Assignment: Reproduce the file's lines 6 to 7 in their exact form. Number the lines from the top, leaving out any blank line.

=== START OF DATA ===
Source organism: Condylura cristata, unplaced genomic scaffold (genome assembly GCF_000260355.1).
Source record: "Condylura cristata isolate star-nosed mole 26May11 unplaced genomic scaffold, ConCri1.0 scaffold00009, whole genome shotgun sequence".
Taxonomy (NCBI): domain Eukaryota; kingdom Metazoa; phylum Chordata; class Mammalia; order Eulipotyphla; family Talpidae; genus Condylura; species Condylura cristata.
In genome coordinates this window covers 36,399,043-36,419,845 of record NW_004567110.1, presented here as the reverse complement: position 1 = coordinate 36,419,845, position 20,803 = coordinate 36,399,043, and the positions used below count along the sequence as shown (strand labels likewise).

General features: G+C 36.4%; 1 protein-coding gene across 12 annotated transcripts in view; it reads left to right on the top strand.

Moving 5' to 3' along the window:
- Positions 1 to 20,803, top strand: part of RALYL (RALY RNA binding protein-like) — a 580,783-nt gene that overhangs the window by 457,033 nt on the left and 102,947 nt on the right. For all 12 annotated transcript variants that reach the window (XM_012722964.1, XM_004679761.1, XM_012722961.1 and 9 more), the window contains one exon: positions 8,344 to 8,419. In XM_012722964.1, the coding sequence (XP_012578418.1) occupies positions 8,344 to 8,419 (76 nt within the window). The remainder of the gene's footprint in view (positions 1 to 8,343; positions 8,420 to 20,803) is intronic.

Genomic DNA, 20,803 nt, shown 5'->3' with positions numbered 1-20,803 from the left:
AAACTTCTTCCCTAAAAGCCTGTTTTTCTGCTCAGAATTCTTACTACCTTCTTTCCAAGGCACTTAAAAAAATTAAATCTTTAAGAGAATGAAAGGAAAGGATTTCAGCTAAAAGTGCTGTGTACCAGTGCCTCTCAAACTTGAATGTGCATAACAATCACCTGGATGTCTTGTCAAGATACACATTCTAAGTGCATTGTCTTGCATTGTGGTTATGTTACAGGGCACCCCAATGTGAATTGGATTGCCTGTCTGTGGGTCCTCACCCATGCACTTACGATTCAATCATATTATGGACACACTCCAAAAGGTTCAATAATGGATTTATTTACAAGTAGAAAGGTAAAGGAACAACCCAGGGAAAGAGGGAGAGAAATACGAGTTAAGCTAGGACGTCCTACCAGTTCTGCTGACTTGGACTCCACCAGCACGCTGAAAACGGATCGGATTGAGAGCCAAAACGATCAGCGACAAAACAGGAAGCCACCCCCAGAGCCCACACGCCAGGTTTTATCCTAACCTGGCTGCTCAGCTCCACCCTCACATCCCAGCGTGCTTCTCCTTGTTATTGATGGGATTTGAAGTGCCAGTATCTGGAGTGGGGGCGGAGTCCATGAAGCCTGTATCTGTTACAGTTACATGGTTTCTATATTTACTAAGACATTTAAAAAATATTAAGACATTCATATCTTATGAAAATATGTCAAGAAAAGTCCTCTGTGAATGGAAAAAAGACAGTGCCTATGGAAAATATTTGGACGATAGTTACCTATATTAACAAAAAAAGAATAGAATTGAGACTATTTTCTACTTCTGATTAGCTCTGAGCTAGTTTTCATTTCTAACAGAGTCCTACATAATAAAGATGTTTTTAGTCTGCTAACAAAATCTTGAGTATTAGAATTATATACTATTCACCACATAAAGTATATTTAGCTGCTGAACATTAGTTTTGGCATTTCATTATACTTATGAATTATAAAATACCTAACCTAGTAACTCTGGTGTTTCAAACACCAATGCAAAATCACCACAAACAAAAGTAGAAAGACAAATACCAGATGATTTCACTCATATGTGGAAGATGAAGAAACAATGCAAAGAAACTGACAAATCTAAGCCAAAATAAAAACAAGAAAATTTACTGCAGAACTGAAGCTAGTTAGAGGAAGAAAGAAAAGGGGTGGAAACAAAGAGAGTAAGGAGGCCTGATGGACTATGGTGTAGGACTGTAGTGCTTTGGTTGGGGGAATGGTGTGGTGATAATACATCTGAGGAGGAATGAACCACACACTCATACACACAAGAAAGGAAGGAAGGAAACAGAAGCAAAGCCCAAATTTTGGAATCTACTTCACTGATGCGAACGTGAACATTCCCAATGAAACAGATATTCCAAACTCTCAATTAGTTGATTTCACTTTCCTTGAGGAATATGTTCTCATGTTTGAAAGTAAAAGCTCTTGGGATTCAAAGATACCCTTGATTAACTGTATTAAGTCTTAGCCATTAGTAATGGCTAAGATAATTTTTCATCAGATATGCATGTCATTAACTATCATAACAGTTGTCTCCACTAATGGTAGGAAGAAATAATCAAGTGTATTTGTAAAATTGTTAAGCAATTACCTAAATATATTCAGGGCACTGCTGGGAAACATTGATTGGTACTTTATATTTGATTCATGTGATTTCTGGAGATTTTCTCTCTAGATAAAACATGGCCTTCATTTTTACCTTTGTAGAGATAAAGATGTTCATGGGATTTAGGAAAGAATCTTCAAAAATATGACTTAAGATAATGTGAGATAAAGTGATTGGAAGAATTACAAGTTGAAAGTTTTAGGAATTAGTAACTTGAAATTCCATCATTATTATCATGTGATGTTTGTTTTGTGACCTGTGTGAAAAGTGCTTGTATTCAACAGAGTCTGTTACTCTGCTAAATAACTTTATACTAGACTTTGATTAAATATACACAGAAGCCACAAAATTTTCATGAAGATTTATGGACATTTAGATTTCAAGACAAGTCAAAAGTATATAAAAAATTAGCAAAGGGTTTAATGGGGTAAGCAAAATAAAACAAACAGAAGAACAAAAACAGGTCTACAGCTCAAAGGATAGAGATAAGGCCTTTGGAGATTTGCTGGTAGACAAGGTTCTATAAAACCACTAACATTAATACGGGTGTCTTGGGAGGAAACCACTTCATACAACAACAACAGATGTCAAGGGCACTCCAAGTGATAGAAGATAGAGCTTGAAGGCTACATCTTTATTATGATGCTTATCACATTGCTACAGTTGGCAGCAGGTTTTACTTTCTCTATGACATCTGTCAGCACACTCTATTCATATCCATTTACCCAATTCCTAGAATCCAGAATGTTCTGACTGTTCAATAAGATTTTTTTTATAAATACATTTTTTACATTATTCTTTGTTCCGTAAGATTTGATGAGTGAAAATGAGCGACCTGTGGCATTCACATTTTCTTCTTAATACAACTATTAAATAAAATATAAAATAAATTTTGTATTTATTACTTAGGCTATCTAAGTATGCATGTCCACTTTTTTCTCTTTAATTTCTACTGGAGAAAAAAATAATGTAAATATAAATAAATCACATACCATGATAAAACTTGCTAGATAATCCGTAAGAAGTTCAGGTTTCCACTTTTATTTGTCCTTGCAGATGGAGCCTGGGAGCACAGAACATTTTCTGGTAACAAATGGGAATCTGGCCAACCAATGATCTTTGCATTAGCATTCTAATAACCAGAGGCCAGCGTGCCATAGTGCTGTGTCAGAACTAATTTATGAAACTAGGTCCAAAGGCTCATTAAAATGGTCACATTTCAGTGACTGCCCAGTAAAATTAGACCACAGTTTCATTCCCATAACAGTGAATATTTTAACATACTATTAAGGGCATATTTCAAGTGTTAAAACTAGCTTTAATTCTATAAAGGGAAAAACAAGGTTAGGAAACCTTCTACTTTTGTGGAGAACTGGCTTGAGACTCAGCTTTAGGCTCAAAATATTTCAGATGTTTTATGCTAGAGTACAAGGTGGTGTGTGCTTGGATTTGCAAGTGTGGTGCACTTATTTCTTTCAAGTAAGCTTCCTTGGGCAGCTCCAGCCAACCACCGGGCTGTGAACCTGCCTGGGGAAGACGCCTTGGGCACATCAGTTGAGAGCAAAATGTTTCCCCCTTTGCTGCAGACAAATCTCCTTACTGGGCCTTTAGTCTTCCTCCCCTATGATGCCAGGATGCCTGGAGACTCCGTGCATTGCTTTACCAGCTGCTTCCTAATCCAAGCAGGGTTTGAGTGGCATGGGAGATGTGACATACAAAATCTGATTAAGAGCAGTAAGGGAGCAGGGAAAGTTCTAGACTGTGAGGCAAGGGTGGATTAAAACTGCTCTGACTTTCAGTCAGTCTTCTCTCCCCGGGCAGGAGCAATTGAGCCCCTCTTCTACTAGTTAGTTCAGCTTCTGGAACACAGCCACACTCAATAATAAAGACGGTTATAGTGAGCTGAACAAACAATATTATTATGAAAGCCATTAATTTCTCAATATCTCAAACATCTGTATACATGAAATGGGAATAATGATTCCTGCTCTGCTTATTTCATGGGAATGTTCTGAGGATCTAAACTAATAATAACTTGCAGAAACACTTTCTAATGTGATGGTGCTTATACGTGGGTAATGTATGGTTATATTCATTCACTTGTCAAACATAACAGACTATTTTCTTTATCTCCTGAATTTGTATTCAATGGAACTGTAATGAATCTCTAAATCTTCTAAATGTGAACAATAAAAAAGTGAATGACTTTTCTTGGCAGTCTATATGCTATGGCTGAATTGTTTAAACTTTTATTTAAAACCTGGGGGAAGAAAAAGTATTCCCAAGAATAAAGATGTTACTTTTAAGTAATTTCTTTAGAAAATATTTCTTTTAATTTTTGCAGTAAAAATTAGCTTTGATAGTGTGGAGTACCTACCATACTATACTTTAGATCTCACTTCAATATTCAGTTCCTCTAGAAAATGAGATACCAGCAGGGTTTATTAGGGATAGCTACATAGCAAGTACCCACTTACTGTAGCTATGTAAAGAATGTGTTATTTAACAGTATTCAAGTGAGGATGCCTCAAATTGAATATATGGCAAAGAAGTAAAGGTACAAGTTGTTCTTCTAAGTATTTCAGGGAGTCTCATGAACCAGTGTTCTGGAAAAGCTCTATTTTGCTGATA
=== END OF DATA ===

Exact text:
Moving 5' to 3' along the window:
- Positions 1 to 20,803, top strand: part of RALYL (RALY RNA binding protein-like) — a 580,783-nt gene that overhangs the window by 457,033 nt on the left and 102,947 nt on the right. For all 12 annotated transcript variants that reach the window (XM_012722964.1, XM_004679761.1, XM_012722961.1 and 9 more), the window contains one exon: positions 8,344 to 8,419. In XM_012722964.1, the coding sequence (XP_012578418.1) occupies positions 8,344 to 8,419 (76 nt within the window). The remainder of the gene's footprint in view (positions 1 to 8,343; positions 8,420 to 20,803) is intronic.